January 18, 2012
By Mike McManus
One yardstick for
measuring the Republican candidates is their faith and how it had guided
them in considering public policy.
First, some history.
The January issue of “Christianity Today” interviews Gary Scott Smith,
author of “Faith and the Presidency from George Washington to George W.
Bush.” He notes that Harry Truman’s recognition of Israel was stoutly
opposed by the State Department and by his Secretary of State George
“understanding of the Bible and his belief that the Jews deserved to have a
Promised Land” led him to oppose Marshall, asserts Smith. “Truman saw
himself as a kind of Cyrus giving back the land to the Jews.” Cyrus, King
of Persia, allowed the Jews who were in exile, to go home.
Before the Iowa
Caucuses, Sen. Santorum was asked if he would sign a “pledge of fidelity to
your own spouse and to respect the marital bonds of others.”
Santorum was initially
taken aback, but did sign it. He told CNN’s Candy Crowley, “I pledged
fidelity to my wife when I was married to her, and I pledged to not get
involved with any other relationships. When you look at the amount of
disregard of such vows by Members of Congress - the infidelity, and not
keeping the vows to people you love,” it “undermines” the public’s faith in
“If you can’t be
faithful to those you are closest to, how can you be faithful to the people
you represent?” Santorum asked. Good question.
What about Newt
Gingrich, whose infidelity led to the destruction of his first two
marriages. He had an adulterous affair with his current wife for five years
before she became his third wife. His second wife announced this week that
Gingrich wanted an “open marriage,” so he could live with Callista as a
mistress. Recently he converted to Catholicism and claims to be repentant.
He was a brilliant
Congressman who helped Republicans regain control of the House for the first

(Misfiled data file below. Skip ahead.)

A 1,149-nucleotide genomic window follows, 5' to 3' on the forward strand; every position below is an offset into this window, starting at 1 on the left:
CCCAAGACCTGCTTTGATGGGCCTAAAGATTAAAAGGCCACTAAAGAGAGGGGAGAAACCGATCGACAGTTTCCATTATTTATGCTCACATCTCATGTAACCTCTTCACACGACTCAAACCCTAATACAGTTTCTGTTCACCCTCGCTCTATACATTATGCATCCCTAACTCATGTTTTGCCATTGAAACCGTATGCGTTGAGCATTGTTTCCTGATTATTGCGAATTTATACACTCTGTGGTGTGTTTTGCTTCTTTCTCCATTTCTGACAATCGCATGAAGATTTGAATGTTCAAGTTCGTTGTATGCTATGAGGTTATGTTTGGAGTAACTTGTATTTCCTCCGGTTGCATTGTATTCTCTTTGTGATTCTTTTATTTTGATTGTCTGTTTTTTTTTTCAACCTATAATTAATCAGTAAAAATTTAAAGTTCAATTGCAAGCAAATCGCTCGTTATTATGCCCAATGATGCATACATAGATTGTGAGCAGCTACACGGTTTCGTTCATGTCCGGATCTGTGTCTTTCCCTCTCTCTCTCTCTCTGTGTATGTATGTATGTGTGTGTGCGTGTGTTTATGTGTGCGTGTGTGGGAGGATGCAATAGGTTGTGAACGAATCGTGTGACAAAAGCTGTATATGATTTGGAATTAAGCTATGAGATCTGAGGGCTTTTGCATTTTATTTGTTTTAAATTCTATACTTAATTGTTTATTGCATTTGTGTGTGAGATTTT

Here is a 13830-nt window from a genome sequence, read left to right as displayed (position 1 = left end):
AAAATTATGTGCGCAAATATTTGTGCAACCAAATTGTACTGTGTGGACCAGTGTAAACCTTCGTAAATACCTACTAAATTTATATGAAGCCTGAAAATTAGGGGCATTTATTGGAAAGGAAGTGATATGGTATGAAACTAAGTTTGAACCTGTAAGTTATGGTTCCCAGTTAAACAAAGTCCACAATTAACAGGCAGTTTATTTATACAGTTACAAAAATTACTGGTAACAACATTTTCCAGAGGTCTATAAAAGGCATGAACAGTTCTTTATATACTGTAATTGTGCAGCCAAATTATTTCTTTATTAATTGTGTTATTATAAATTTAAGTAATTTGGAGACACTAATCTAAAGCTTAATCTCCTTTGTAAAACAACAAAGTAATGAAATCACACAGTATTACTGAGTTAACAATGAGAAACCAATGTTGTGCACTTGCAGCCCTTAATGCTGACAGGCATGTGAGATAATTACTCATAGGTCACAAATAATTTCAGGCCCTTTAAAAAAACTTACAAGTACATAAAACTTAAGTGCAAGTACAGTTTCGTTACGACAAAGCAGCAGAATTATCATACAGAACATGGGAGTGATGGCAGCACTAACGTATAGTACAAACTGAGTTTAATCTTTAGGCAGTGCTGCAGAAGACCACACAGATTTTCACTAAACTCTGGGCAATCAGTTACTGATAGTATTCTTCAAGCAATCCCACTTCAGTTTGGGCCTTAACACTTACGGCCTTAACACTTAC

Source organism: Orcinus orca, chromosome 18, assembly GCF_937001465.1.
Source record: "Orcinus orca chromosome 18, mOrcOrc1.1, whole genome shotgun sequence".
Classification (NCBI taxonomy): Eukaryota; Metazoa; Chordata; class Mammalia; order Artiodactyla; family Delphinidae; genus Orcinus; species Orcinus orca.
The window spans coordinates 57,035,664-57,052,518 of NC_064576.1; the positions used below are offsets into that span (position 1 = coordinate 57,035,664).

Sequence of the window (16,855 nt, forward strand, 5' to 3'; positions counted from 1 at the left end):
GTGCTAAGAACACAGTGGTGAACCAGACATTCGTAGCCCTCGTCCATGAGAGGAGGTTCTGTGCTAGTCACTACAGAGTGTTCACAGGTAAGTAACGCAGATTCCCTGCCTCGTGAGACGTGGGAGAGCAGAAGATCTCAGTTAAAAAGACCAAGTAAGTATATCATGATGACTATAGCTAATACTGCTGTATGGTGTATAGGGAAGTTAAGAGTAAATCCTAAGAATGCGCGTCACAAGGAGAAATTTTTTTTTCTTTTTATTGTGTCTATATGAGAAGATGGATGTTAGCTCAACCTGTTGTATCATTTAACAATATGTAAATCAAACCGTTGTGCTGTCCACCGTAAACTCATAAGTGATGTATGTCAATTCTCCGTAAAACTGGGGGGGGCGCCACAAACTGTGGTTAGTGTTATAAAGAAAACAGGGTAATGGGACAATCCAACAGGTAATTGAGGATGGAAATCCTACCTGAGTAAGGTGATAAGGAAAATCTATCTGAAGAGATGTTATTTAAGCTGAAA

time in 40 years. He did fight for welfare reform, twice vetoed by
President Clinton before it was signed in 1996. He did work with Clinton to
achieve years of a balanced budget.
However, the House
voted by 395-28 to reprimand Gingrich and ordered him to pay an
unprecedented $300,000 penalty, the first time in two centuries that it had
disciplined a Speaker for ethical wrongdoing. He had violated a tax law and
lied to an Ethics Committee.
Gingrich’s personal life paved the way for his public infidelity.
Mitt Romney apparently
has a strong marriage. But he supported abortion as governor before he
switched after running for President. When the state’s top court voted 4-3
that traditional marriage was unconstitutional, it suggested the Legislature
re-write the law. But Romney by-passed that step, ordering town clerks to
perform same-sex marriage. He now says he opposes same sex marriage, but
favors gay adoptions and same-sex civil unions.
Therefore, there is a
search for a conservative alternative to Romney as the Republican nominee.
All of the Republican
candidates are proposing big tax cuts to stimulate the economy. Santorum
would triple the current child tax credit of $1,000 and reduce federal taxes
that penalize married couples who both work by an average $1,500. He would
also cut corporate taxes on manufacturing to zero to bring back factory
jobs. Cost: $1.3 trillion in 2015.
eliminate taxes on capital gains, dividends and interest that is also $1.3
trillion in new costs, while Romney’s tax cuts are “only” $600 million
because he would eliminate those investment taxes only for married couples
with incomes below $200,000.
Warren Buffett, worth
$45 billion, says it is “baloney” that tax rates are too high: “I find the
argument that we need lower axes to create more jobs mystifying, because
we’ve had the lowest taxes in this decade and about the worst job creation
Santorum would pay for
his tax cuts by slashing federal spending by $5 trillion in 5 years, by far
the deepest cuts proposed by any candidate. While the others would gradually
raise the age for Social Security and Medicare, his plan would cut current
benefits to seniors.
Last weekend Santorum
won the support of three-fourths of 150 conservative and evangelical leaders
such as Dr. James Dobson, Rev. Don Wildmon of the American Family
Association and Tony Perkins of the Family Research Council. They hoped to
gather behind one conservative challenger to Romney.
Ironically, it is
Gingrich who is moving up in the polls due to a better performance in the
is more important than debating skills.